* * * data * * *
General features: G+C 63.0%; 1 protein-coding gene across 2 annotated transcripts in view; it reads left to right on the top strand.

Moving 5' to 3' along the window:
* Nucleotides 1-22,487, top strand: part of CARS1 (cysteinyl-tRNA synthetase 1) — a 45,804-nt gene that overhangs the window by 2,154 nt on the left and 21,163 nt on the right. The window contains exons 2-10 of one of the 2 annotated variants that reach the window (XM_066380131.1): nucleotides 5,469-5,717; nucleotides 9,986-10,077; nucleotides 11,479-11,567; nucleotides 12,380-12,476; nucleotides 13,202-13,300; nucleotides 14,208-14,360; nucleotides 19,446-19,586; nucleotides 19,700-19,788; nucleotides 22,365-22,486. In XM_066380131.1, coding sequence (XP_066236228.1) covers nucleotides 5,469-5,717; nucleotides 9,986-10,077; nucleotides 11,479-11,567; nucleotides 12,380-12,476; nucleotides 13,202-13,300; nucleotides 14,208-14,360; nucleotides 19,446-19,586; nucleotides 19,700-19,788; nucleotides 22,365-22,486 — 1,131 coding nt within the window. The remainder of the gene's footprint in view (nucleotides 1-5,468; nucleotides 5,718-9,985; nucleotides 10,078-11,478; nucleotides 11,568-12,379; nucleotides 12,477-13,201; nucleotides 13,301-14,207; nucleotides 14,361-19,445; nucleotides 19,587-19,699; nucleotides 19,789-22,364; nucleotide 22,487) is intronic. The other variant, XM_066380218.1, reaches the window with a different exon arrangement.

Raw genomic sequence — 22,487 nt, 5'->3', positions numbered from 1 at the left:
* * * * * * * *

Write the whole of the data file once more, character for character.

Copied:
General features: G+C 63.0%; 1 protein-coding gene across 2 annotated transcripts in view; it reads left to right on the top strand.

Moving 5' to 3' along the window:
* Nucleotides 1-22,487, top strand: part of CARS1 (cysteinyl-tRNA synthetase 1) — a 45,804-nt gene that overhangs the window by 2,154 nt on the left and 21,163 nt on the right. The window contains exons 2-10 of one of the 2 annotated variants that reach the window (XM_066380131.1): nucleotides 5,469-5,717; nucleotides 9,986-10,077; nucleotides 11,479-11,567; nucleotides 12,380-12,476; nucleotides 13,202-13,300; nucleotides 14,208-14,360; nucleotides 19,446-19,586; nucleotides 19,700-19,788; nucleotides 22,365-22,486. In XM_066380131.1, coding sequence (XP_066236228.1) covers nucleotides 5,469-5,717; nucleotides 9,986-10,077; nucleotides 11,479-11,567; nucleotides 12,380-12,476; nucleotides 13,202-13,300; nucleotides 14,208-14,360; nucleotides 19,446-19,586; nucleotides 19,700-19,788; nucleotides 22,365-22,486 — 1,131 coding nt within the window. The remainder of the gene's footprint in view (nucleotides 1-5,468; nucleotides 5,718-9,985; nucleotides 10,078-11,478; nucleotides 11,568-12,379; nucleotides 12,477-13,201; nucleotides 13,301-14,207; nucleotides 14,361-19,445; nucleotides 19,587-19,699; nucleotides 19,789-22,364; nucleotide 22,487) is intronic. The other variant, XM_066380218.1, reaches the window with a different exon arrangement.

Raw genomic sequence — 22,487 nt, 5'->3', positions numbered from 1 at the left: